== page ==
If the hose is made with different color strata, any abrasion damage to the hose is visually apparent, especially if the abraded material is reflective or fluorescent. A number of considerations apply to this coloring process. In greater detail, the inventive material tends to throw off particles of TFE or FEP as it is subjected to mechanical wear. These particles are electrostatic. Thus, they tend to cling to adjacent surfaces where they are visible. If aluminum dust, for example, is mixed into the particles, they are light reflective. If a fluorescent material is so mixed, the particles are fluorescent under ultra-violet light.

Thus, if a light is directed into the inside of a wing of an aircraft, for example, the particles will reflect or glow. It is not necessary to even see the hose in order to know that abrasion has occurred.

The colorant requirements are such that they should also have excellent heat stability, acid and alkali resistance, and dispersibility. The colorants must be stable at fabricating temperatures, which range up to 750 F. Colorants for use in polychlorotrifluoroethylene (CTFE) resins must be relatively non-reactive with the polymer. Pigments must be of small particle size for use in the fluorocarbons.

More particularly, it has been found that fluorocarbons may be suitably colored by the following pigments: ceramic black, chrome cobalt alumina, ce ramic yellow, titanium pigments, cadmium sulfide, chrome tin, cadmium mercury, cadmium sulfoselenide, phthalocyanine, and nickel azo. Silicone molding compounds may be colored by the following pigments: iron oxide, ceramic black, ultramarine blue, chrome cobalt alumina, ceramic yellow, titanium pigments, chrome tin, cadmium mercury and cadmium sulfo-selenide.

EXAMPLE 1 EXTRUSION PROCESS One extrusion process used to apply the extruded scuff coat, flame protective coating 23 employs an extrusion machine, as shown in FIGS. 2 and 3. In greater detail, this machine comprises a drive means 30, a plastic transport mechanism31, a feed hopper 32, and an extrusion die 33. The drive means 30 comprises a motor 35, a gear reducer 36, and a flexible coupling 37. The plastic transport mechanism includes a thrust bearing 38, a heated barrel 39 controlled by a plurality of thermocouple sensors 40, and a feed screw 41. The hopper 32 receives the plastic which is fed into the screw and transported by the screw to the extrusion die 33. At the extrusion die, there is a screen pack 43, a heater 44, and a thermocouple 45.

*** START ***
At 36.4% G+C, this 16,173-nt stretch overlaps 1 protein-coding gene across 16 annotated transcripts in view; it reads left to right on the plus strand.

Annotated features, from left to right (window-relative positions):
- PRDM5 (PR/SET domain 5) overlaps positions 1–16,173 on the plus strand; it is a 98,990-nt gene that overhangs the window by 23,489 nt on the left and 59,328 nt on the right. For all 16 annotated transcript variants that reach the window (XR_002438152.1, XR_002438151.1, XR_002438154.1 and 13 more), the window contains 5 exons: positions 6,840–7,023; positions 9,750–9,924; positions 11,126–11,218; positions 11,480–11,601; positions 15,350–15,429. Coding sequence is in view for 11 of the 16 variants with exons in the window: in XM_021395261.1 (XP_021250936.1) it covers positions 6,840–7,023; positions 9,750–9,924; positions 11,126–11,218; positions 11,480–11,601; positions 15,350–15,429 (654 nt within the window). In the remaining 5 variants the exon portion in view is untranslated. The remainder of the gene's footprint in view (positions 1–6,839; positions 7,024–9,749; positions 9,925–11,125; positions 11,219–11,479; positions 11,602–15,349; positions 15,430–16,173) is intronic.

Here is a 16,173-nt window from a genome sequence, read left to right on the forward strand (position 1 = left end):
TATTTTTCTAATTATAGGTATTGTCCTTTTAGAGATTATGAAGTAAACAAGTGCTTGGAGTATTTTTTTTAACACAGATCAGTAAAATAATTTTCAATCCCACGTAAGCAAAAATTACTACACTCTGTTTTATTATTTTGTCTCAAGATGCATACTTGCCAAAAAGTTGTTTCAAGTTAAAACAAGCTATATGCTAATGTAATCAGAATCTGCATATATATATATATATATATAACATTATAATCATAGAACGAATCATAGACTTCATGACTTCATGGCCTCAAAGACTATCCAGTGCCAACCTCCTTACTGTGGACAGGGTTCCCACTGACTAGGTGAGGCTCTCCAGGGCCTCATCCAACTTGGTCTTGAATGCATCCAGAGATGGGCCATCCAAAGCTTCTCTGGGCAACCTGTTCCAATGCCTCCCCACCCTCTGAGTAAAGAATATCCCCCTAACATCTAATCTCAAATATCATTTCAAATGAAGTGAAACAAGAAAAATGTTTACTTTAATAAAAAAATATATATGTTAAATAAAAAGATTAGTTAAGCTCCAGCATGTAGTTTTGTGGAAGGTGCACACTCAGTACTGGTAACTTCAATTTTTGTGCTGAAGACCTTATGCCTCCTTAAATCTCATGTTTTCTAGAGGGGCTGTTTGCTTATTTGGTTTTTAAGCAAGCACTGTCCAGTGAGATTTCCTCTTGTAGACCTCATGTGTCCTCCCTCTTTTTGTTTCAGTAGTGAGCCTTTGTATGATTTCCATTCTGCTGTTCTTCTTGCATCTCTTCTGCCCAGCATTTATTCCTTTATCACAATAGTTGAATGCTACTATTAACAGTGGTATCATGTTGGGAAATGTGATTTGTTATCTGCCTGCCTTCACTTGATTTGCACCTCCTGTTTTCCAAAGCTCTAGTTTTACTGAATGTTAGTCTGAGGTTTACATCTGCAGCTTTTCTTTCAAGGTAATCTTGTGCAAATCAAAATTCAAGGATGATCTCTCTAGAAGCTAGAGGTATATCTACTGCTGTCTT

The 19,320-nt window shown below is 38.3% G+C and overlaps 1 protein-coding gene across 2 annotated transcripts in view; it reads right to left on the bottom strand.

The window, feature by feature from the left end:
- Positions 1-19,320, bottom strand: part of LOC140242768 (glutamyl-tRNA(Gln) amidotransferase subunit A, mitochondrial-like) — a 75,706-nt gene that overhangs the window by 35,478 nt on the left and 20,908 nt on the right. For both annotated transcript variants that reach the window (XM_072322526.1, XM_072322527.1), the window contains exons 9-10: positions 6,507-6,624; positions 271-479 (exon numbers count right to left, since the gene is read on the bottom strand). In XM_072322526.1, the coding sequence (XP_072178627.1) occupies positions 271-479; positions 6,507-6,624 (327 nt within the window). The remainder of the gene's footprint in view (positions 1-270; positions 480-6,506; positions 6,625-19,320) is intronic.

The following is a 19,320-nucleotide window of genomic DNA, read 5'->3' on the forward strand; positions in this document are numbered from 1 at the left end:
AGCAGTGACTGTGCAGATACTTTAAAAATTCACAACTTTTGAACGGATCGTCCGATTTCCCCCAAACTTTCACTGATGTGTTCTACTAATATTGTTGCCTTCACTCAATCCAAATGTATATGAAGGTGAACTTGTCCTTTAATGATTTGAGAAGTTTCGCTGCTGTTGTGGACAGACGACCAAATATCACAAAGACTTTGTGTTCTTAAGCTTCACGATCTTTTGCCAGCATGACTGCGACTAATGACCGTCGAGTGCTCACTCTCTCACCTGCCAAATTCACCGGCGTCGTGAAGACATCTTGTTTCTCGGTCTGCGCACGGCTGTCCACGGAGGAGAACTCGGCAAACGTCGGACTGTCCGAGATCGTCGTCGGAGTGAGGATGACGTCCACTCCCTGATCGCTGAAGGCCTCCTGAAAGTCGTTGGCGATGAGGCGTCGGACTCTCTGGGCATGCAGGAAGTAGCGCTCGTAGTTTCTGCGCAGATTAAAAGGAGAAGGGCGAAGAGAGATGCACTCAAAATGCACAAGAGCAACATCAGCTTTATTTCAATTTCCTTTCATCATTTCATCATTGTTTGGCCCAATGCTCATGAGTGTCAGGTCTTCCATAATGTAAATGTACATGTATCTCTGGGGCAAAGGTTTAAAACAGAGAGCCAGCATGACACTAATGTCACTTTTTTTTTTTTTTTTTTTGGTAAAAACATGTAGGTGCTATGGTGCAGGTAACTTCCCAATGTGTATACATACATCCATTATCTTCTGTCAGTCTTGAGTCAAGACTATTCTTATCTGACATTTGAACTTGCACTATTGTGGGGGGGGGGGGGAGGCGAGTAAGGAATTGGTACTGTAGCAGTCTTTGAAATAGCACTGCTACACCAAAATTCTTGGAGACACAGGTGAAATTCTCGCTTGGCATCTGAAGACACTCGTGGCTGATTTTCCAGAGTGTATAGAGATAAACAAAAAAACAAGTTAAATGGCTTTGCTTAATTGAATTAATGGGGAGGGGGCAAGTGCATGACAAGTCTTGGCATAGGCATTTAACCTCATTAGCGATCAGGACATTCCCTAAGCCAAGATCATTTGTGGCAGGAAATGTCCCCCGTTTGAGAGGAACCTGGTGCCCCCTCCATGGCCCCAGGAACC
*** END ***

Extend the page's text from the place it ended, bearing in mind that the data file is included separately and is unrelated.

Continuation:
The general principles of a cross-head extrusion die are seen in FIG. 3. Cross-head dies are used for coating and jacketing operations. In coating, the tubing 21, 22 is introduced into the rear 48 of the cross-head and passes through the mandrel 49 and guider tip 50. The inventive material melt 51 is extruded around the tubing 21, 22 as it emerges from the guider tip 50. Channel space in the head is kept to a minimum to avoid hangup areas and to insure uniform melt pressure distribution around the coating. The melt is applied inside the die or extrusion head while still under extruder pressure. Thus, a prefabricated combination of hose 21 and metal braid 22 is drawn through the head 47. The feed screw 41 delivers to head 47, the mixture 51 of silicone and the TFE or FEP granules. As the hose and braid combination are drawn in direction A through head 47, the scuff coat, flame protective coating 23 is extruded directly thereon, with bonding into the interstices of the braid.

One mixture actually made by this extrusion process included the following constituents:

MATERIALS FOR FABRICATION The base polymer used is:

GE. SE4527 silicone rubber Sintered Teflon powder, Repro No. 3.010, nominal diameter particles Virgin Teflon.

The following compositions were prepared:

25% sintered Teflon SE4527 50% sintered Teflon 50% SE4527. (This represents a maximum saturation of sintered powder only.)

Additions of virgin powdered Teflon aided in the preparation of the following:

I. 50% sintered Teflon powder 2% virgin Teflon powder 48% SE4527 2. 50% sintered Teflon powder 4% virgin Teflon powder 46% SE4527 3. 60% sintered Teflon powder 1% virgin Teflon powder 39% SE4527.

(The 50% 471 46% and the 60% 1% s 39% are maximum saturation levels that can still be processed.)

All the TFE SE4527 compositions were prepared on a standard roll type rubber mill. Both sintered TFE and virgin TFE were added in small increments to fully plasticized rubber on the mill until desired compositions were achieved. Compositions were calendered to those thicknesses that facilitated ease of handling.